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Speed plan slows to a snail’s pace

Councillors in South Wairarapa are frustrated that safety improvements to their roading network are in limbo while the government reframes the Land Transport rules.

South Wairarapa District Council [SWDC] and Carterton District Council [CDC] consulted on a raft of changes last year for their joint Interim Speed Management Plan.

Among the changes agreed upon by South Wairarapa councillors was that all unsealed gravel roads would have a speed limit of 80kmh.

However, with the process halted while the Land Transport rules are changed, councillors voiced concerns at Wednesday’s Strategy Working Committee meeting that years of work, money spent, and community concerns listened to would be in vain if the council doesn’t progress with its speed plan.

Councillor Alistair Plimmer said it would be “a complete and utter waste of money, time, and effort if we don’t proceed”.

He also noted the proposed changes were “not dependent on government policy” but were safety improvements that made sense.

“I would just hate to see us go to all that effort over a number of years to shelve it because of a change of government,” Plimmer said.

“We did all this work, the community gave us all their feedback… What can we resurrect from that?”

Councillor Pip Maynard agreed.

“I just think it’s a shame we have put a whole lot of money into this and that we’re then saying we’ll hold and wait just in case something changes within the legislation.”

Council staff told elected members there was no easy solution.

If the council made proposed changes that were later contradictory to the Land Transport rules, there may be no legal standing for the changes.

Staff also advised that, given CDC has also pressed pause, it was better to have a “uniform approach” given the two district’s networks are closely linked.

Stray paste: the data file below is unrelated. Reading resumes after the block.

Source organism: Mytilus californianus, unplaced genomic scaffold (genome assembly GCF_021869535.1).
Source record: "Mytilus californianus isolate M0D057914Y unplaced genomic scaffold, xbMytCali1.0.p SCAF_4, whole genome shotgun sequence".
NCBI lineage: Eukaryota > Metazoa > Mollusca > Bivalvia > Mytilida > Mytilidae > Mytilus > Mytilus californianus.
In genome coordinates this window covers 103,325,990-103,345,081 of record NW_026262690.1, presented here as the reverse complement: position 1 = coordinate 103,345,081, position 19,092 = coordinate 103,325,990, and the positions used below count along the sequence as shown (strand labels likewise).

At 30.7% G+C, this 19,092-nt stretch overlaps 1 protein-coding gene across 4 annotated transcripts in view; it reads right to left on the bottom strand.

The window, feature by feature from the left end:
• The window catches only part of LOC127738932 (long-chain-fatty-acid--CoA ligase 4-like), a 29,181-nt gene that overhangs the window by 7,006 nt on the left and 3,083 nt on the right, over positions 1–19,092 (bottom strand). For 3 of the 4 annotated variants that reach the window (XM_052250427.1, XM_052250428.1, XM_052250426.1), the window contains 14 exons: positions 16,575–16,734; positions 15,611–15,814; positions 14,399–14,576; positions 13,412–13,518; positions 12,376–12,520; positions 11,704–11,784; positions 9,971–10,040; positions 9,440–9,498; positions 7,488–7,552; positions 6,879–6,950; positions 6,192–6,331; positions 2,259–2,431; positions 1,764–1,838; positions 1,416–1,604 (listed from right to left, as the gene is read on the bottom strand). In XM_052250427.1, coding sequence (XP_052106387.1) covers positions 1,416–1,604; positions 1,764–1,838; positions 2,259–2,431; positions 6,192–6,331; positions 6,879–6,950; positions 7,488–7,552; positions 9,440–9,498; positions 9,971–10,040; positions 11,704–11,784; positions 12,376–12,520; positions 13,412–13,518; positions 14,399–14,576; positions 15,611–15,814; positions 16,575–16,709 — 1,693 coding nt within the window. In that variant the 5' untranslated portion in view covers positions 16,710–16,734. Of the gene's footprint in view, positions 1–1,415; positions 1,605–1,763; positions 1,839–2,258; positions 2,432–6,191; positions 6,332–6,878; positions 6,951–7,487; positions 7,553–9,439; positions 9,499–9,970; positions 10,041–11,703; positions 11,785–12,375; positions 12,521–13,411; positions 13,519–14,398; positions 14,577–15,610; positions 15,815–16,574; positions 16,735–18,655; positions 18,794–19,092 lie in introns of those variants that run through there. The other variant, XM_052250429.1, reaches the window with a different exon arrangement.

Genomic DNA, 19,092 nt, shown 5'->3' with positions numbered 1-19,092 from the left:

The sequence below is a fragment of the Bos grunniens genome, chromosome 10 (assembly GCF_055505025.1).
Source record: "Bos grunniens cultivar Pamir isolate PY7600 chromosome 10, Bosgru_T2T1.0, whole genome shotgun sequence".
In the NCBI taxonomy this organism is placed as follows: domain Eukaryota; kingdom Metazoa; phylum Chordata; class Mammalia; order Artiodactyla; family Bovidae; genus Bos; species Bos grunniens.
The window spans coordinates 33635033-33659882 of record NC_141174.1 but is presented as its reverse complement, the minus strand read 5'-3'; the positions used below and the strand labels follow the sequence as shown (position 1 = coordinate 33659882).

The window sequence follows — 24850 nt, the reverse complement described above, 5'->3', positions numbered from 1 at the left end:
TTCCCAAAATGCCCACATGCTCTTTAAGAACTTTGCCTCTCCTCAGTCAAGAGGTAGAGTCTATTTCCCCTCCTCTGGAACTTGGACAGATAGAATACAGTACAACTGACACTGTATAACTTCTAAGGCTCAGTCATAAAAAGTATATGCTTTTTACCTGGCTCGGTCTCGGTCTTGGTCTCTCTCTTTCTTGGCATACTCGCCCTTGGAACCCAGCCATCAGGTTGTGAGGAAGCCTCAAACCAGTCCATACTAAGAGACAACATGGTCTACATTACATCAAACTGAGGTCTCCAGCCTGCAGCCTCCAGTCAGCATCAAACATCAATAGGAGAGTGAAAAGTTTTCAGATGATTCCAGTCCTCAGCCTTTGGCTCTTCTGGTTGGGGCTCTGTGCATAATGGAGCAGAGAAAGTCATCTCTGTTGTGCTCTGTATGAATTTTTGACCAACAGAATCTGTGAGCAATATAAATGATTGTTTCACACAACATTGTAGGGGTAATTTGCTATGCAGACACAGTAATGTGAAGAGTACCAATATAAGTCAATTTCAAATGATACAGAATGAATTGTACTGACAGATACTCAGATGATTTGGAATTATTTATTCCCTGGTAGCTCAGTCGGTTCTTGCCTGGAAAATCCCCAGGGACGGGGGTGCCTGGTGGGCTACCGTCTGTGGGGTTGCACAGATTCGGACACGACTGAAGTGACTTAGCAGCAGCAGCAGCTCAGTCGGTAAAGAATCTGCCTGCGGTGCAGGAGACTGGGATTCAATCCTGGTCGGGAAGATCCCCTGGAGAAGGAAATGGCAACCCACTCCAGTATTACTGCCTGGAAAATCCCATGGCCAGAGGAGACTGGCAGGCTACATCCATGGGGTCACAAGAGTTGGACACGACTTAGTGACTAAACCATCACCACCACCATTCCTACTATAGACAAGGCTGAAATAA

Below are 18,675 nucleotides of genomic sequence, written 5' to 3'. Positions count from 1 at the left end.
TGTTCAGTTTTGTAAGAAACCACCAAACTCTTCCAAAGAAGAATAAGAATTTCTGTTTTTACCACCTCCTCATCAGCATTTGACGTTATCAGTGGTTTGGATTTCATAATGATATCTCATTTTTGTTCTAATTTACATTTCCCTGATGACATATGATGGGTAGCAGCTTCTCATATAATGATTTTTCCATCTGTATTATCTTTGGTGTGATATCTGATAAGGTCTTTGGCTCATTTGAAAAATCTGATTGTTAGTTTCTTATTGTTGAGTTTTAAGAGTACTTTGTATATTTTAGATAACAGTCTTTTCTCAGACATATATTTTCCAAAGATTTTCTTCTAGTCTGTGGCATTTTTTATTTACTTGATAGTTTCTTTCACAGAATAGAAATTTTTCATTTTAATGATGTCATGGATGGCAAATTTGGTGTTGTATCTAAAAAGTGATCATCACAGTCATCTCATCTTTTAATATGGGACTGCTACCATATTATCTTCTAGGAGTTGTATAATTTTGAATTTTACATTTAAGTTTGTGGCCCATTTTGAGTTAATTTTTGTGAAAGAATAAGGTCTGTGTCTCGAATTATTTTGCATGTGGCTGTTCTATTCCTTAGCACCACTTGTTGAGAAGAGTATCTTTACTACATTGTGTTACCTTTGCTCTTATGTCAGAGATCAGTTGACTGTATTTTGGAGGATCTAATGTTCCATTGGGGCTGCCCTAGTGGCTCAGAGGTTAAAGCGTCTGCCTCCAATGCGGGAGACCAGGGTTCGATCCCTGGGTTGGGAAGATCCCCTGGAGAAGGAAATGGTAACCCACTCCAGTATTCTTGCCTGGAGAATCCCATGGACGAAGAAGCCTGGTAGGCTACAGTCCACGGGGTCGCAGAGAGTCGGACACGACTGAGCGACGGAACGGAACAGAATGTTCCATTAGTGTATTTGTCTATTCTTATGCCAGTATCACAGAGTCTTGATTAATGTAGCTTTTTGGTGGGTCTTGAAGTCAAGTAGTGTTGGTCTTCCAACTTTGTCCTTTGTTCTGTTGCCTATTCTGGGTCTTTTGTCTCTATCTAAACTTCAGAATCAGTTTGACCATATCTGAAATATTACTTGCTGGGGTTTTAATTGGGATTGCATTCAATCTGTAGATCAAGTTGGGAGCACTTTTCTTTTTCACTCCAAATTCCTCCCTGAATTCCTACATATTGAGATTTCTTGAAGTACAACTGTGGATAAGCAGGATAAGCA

Acting Mayor Melissa Sadler-Futter suggested the council could write a letter to the Transport Minister “reminding them of the impact their decisions have” on local councils.

She said delaying proposed changes has an impact on community safety.

Councillor Colin Olds said the sensible thing to do was to wait until the council hears from central government what changes would impact roads managed by local government.

Although there seemed to be an appetite for the council to proceed with writing to the transport minister, or submitting their plan for approval despite potential changes, no decisions were made on either.

SWDC chief executive Janice Smith said she and operations manager Stefan Corbett would “work offline” on next steps.

Smith said the government had “made it clear they do not agree with the previous government’s land transport rule which is what we are trying to work within”.

“They have recommended to councils that we stop until they have revised that rule and issued a new one.”

She said although changes were likely to be centred around state highway speeds, councils were regardless “caught up in that process”.

“As Stefan has said, we can go ahead and try to implement some of this [the Interim Speed Management Plan], but it has no teeth until it is confirmed that what we have done is legal.

“It wouldn’t be prudent for council to continue to spend money on something that could be replaced by something else.”

-NZLDR
Public Interest Journalism
funded through NZ On Air

Emily Ireland
Emily Ireland
Emily Ireland is Wairarapa’s Local Democracy Reporter, a Public Interest Journalism role funded through NZ On Air. Emily has worked at the Wairarapa Times-Age for seven years and has a keen interest in council decision-making and transparency.

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